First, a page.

Church officials say the majority of Christians have not returned.

“Many people came back after the liberation from ISIS and when they saw that their houses were burned and looted and destroyed, they decided to emigrate,” Father Lalo said.

In St. George Syriac Catholic Church, a glass case lined with white satin holds a face of the Virgin Mary with her nose broken, burned chalices and a plaster Jesus on the cross broken off at the torso, all reminders of the damage inflicted by the Islamic State.

“If anyone came to Bartella right after the liberation, he would think this city would never come back because of the level of destruction,” said Ali Iskander, a Shabak and chief of the Bartella district, the de factor mayor.

It was then that the Iraqi government, fearing that historic Christian towns could lose their identity, granted church officials in Bartella and another town, Qaraqosh, the power to regulate development. The pope is planning to visit a church in Qaraqosh on Sunday.

Shabak leaders called the special privilege for Christians unfair, saying they suffered at least as much in the fight against the Islamic State. Moreover, Mr. Qado said, it was the Shabak militia that protected Christians and other villagers from ISIS, and now they are being told they cannot buy houses here.

Mr. Iskander said that he has had trouble finding land to build a house for his family of three wives and 16 children.

“I am a mayor and I have three wives,” he said. “Don’t I deserve to live in Bartella?”

He is happy to live side-by-side with Christians. The continued existence of Christians in Bartella, he said, is “like a flower in the desert.”

But where are his rights? he asks.

“I go to Mosul, they tell you ‘you should go to your areas,’” he said. “I come here and there is no land. Where do I build a house? In the sky?”

Large families like his also represent a demographic threat to the town’s Christians.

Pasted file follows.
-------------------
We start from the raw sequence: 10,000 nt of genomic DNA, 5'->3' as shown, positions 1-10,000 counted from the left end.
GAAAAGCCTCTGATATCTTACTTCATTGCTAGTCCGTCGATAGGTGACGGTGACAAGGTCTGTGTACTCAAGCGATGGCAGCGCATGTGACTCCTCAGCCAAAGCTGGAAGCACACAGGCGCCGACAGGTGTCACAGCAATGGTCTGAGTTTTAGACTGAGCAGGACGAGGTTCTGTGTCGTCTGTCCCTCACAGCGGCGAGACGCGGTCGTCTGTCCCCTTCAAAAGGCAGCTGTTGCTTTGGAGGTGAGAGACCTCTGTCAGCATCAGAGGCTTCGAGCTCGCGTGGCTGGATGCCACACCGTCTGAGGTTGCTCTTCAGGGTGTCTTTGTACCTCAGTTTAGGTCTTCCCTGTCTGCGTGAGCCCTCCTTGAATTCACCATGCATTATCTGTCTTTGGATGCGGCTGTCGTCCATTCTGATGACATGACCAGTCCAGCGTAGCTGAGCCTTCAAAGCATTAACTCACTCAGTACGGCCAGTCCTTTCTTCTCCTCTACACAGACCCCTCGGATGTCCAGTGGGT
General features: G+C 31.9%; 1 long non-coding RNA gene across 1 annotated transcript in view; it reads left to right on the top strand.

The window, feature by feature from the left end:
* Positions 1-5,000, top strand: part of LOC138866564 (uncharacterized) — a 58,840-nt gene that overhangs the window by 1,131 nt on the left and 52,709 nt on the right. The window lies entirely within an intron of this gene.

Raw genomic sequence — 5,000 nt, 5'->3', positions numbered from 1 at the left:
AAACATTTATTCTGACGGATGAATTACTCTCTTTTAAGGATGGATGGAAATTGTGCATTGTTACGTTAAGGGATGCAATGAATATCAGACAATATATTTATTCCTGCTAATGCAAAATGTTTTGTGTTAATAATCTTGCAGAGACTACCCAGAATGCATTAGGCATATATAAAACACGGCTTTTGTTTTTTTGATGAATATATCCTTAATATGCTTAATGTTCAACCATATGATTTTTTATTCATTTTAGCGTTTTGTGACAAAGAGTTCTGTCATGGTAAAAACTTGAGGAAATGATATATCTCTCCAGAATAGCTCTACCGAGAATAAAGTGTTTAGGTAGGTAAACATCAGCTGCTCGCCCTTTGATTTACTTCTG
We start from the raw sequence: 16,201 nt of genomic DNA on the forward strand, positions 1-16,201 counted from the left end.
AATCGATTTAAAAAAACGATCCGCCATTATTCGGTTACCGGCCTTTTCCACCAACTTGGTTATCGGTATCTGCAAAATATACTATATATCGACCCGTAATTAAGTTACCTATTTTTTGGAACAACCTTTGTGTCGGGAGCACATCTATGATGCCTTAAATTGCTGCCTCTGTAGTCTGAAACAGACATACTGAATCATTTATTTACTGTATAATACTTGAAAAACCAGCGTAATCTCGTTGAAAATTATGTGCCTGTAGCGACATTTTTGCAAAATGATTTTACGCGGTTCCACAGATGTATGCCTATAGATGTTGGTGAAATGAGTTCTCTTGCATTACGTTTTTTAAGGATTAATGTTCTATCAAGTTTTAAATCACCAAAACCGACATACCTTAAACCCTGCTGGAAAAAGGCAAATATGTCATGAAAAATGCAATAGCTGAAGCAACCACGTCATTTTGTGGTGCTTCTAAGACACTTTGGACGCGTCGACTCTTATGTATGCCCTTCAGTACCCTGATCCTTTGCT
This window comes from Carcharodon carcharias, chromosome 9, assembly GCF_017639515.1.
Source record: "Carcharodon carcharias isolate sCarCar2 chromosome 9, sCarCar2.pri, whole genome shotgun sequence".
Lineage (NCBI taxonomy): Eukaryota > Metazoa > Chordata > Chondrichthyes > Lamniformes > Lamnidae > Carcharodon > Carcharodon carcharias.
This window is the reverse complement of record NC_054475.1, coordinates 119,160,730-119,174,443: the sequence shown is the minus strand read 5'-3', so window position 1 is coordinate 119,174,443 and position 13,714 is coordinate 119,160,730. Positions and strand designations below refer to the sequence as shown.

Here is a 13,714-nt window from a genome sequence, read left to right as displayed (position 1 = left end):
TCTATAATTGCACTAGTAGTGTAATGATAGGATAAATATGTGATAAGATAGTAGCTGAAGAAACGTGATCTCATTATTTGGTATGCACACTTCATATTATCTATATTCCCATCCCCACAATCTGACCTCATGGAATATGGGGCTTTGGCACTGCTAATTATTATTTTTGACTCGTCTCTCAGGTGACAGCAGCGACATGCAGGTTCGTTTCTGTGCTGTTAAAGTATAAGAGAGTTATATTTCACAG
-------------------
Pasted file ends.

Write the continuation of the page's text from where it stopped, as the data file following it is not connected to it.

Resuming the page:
“Christians get married and they have maybe a son and a daughter,” he said. “But the Shabak have 15 or 20 children. We have people who marry two or three wives and after a few years they become a tribe.”

Mr. Qado claimed that church officials had even barred women from giving birth at a hospital on the outskirts of town to prevent Shabak children from being issued Bartella identification documents. Church officials say the problem is that the hospital is not recognized by Iraq’s Health Ministry.

Across the street from St. George church, the sisters Amina and Mohinta Sha’ana were supervising Shabak construction workers. The sisters, who are Christian, are retired schoolteachers, and Amina Sha’ana is building a new house in a former olive grove burned by ISIS.

“This land is more precious than gold,” Amina Sha’ana said. “It is the land of my father and grandfather.”

The Shabak, she said, “are good people. But relations are complicated.”

Karam Rafael, 25, one of the few Christians who moved back to Bartella, is among a small minority of young people who do not want to leave. He and his friends scraped up the money to open a small coffee bar.

“My brother and sister are in the U.S., but when I think about emigrating my stomach hurts,” he said. “I can’t leave my traditions, churches and friends behind.”